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One of the core features of the Xbox One's original announcement was being able to watch TV through the Xbox One, using it as a set-top box. A DVR firmware upgrade was expected to arrive for the system this year, but now Microsoft is scrapping that plan, for now, and focusing more on gaming.

According to Gamespot, they picked up on a quote from a Microsoft spokesperson who mentioned to The Verge that they will be focusing this year's E3 on gaming and will leave the TV stuff off the table for now...
After careful consideration, we've decided to put development of DVR for Over-the-Air TV on hold to focus our attention on launching new, higher fan-requested gaming experiences across Xbox One and Windows 10.

We're always listening to fan feedback and we look forward to bringing more requested experiences on Xbox One, Windows 10, and Xbox Live this year.

The DVR feature was scheduled to launch this year, according to announcements made during GamesCom last year. The feature would allow users to schedule TV recordings through SmartGlass on the Xbox One.

The comment section on Gamespot may be throwing shade at Microsoft for the decision to postpone the DVR implementation, but keep in mind that it was all the TV and DRM stuff during the Don Mattrick era of the Xbox One that put them in third place during the early part of eighth gen. All that television nonsense taking precedence over the gaming elements is what pushed tens of millions of people toward the PlayStation 4. And now Microsoft is desperately trying to play catch-up.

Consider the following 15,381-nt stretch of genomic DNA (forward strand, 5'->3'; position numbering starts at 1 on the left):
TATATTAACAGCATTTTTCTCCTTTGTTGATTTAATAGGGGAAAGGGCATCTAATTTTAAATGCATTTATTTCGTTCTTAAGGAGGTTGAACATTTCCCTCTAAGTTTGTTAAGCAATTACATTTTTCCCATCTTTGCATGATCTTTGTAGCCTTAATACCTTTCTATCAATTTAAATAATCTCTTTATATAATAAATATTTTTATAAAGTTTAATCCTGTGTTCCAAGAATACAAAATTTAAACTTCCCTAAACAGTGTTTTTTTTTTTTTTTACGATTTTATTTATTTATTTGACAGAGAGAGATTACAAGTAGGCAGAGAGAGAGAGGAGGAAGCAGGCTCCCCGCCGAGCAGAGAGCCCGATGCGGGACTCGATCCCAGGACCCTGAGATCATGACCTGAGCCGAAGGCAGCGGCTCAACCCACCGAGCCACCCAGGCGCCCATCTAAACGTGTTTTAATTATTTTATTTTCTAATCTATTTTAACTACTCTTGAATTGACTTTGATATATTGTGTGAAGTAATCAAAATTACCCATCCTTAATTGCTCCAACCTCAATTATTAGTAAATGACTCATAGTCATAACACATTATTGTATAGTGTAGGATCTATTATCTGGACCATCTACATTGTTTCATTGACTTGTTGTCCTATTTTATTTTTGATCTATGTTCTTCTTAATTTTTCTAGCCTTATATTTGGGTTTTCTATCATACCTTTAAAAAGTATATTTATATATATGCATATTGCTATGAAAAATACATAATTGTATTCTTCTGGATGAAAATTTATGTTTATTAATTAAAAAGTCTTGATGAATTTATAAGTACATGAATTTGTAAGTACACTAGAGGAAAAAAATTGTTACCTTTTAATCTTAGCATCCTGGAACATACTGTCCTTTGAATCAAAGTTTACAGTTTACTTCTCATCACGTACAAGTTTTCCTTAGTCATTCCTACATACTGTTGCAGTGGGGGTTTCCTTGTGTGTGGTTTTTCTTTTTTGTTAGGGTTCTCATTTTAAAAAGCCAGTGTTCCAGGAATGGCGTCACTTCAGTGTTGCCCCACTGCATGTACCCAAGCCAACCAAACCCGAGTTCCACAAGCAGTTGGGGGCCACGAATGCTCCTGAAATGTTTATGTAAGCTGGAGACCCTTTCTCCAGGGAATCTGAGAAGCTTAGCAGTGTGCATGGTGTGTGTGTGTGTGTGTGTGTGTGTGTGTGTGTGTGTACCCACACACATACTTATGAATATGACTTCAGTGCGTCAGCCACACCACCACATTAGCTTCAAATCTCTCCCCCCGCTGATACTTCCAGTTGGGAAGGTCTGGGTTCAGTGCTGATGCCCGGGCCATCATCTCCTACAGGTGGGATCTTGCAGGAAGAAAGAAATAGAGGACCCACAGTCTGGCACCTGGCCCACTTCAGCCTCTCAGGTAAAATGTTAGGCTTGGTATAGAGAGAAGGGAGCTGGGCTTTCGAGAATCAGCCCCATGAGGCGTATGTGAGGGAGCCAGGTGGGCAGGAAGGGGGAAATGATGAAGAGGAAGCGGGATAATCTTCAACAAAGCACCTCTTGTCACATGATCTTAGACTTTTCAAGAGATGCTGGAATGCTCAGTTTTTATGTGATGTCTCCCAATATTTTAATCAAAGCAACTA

After Mattrick left and Phil Spencer was promoted to take over the Xbox division the brand has seen a major about-face when it comes to content, acquiring third-party support, buffering the gap between AAA releases with notable indie games, and loosening up some of the strict policies Microsoft used to employ for the Xbox One.

It's actually refreshing to know that Microsoft is putting the casual television stuff on the back burner to focus on the gaming qualities of the device. It may only be equivalent to a lower mid-ranged PC but if they can just acquire some notable new IP and get more creative games made for the console, they can easily make the most of the rest of eighth gen.

Rumors have it, however, that the Xbox One will be succeeded with a slightly more powerful unit codenamed the Xbox Scorpio. This new device will be VR-ready and is being rumored to have ties to the Oculus Rift.

If Microsoft is getting into the VR race with console support through the Xbox brand, then that could prove to be a very interesting venture for them, even if it is exceedingly risky. It would also tie into the fact that the Windows Holographic Platform recently launched, so they wouldn't be wanting for software support when it comes to Windows 10 and Xbox VR apps. Of course, this is all assuming there really is a new Xbox console in the works that focuses more on gaming and this is also assuming that they are putting VR at the forefront of their endeavors for the Xbox One.

One thing is for sure, they aren't pursuing the television market at this point in the Xbox brand's lifespan. While the DVR functionality was supposed to be part of the all-in-one media direction for the Xbox One, it looks like Phil Spencer wants to really win back the trust and sales from the hardcore gaming community.
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